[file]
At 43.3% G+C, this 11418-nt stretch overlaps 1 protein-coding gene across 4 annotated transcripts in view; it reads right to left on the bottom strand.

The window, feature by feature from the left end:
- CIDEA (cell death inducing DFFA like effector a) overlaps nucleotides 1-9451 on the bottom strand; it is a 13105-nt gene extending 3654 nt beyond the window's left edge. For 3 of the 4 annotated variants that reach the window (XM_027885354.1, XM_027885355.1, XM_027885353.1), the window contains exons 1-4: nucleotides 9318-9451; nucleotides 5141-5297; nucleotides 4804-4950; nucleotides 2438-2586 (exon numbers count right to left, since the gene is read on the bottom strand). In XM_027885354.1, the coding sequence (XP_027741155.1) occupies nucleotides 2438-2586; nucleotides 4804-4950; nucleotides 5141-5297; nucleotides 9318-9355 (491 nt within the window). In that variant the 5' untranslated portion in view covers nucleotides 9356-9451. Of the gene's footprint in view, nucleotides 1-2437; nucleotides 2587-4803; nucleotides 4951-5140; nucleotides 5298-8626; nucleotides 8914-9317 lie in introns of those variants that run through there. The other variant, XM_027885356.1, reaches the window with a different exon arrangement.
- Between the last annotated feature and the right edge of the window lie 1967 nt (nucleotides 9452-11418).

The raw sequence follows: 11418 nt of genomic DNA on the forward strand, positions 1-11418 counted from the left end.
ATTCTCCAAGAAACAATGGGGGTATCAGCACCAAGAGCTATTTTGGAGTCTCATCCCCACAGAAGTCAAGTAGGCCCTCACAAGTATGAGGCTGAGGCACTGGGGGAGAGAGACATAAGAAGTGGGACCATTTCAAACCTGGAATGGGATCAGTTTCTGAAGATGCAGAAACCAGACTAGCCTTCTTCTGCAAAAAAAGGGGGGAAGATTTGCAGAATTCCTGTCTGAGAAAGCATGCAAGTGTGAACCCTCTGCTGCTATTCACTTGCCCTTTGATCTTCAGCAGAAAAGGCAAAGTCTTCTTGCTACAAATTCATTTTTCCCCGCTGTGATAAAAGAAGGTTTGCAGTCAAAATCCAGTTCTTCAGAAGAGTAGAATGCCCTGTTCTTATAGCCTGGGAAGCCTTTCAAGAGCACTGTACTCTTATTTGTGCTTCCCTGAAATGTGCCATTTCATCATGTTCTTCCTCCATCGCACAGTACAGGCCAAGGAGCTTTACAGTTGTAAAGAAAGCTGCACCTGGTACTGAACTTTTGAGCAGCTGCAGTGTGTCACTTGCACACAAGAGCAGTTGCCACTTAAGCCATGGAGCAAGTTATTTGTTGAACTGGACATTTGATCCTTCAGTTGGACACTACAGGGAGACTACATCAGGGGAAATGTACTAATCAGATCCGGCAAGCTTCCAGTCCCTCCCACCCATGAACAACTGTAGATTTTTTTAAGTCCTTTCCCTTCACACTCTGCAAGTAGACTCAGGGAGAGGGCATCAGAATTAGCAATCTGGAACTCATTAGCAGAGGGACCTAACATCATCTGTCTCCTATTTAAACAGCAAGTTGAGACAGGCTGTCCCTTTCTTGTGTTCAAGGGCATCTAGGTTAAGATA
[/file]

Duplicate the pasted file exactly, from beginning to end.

At 43.3% G+C, this 11418-nt stretch overlaps 1 protein-coding gene across 4 annotated transcripts in view; it reads right to left on the bottom strand.

The window, feature by feature from the left end:
- CIDEA (cell death inducing DFFA like effector a) overlaps nucleotides 1-9451 on the bottom strand; it is a 13105-nt gene extending 3654 nt beyond the window's left edge. For 3 of the 4 annotated variants that reach the window (XM_027885354.1, XM_027885355.1, XM_027885353.1), the window contains exons 1-4: nucleotides 9318-9451; nucleotides 5141-5297; nucleotides 4804-4950; nucleotides 2438-2586 (exon numbers count right to left, since the gene is read on the bottom strand). In XM_027885354.1, the coding sequence (XP_027741155.1) occupies nucleotides 2438-2586; nucleotides 4804-4950; nucleotides 5141-5297; nucleotides 9318-9355 (491 nt within the window). In that variant the 5' untranslated portion in view covers nucleotides 9356-9451. Of the gene's footprint in view, nucleotides 1-2437; nucleotides 2587-4803; nucleotides 4951-5140; nucleotides 5298-8626; nucleotides 8914-9317 lie in introns of those variants that run through there. The other variant, XM_027885356.1, reaches the window with a different exon arrangement.
- Between the last annotated feature and the right edge of the window lie 1967 nt (nucleotides 9452-11418).

The raw sequence follows: 11418 nt of genomic DNA on the forward strand, positions 1-11418 counted from the left end.
ATTCTCCAAGAAACAATGGGGGTATCAGCACCAAGAGCTATTTTGGAGTCTCATCCCCACAGAAGTCAAGTAGGCCCTCACAAGTATGAGGCTGAGGCACTGGGGGAGAGAGACATAAGAAGTGGGACCATTTCAAACCTGGAATGGGATCAGTTTCTGAAGATGCAGAAACCAGACTAGCCTTCTTCTGCAAAAAAAGGGGGGAAGATTTGCAGAATTCCTGTCTGAGAAAGCATGCAAGTGTGAACCCTCTGCTGCTATTCACTTGCCCTTTGATCTTCAGCAGAAAAGGCAAAGTCTTCTTGCTACAAATTCATTTTTCCCCGCTGTGATAAAAGAAGGTTTGCAGTCAAAATCCAGTTCTTCAGAAGAGTAGAATGCCCTGTTCTTATAGCCTGGGAAGCCTTTCAAGAGCACTGTACTCTTATTTGTGCTTCCCTGAAATGTGCCATTTCATCATGTTCTTCCTCCATCGCACAGTACAGGCCAAGGAGCTTTACAGTTGTAAAGAAAGCTGCACCTGGTACTGAACTTTTGAGCAGCTGCAGTGTGTCACTTGCACACAAGAGCAGTTGCCACTTAAGCCATGGAGCAAGTTATTTGTTGAACTGGACATTTGATCCTTCAGTTGGACACTACAGGGAGACTACATCAGGGGAAATGTACTAATCAGATCCGGCAAGCTTCCAGTCCCTCCCACCCATGAACAACTGTAGATTTTTTTAAGTCCTTTCCCTTCACACTCTGCAAGTAGACTCAGGGAGAGGGCATCAGAATTAGCAATCTGGAACTCATTAGCAGAGGGACCTAACATCATCTGTCTCCTATTTAAACAGCAAGTTGAGACAGGCTGTCCCTTTCTTGTGTTCAAGGGCATCTAGGTTAAGATA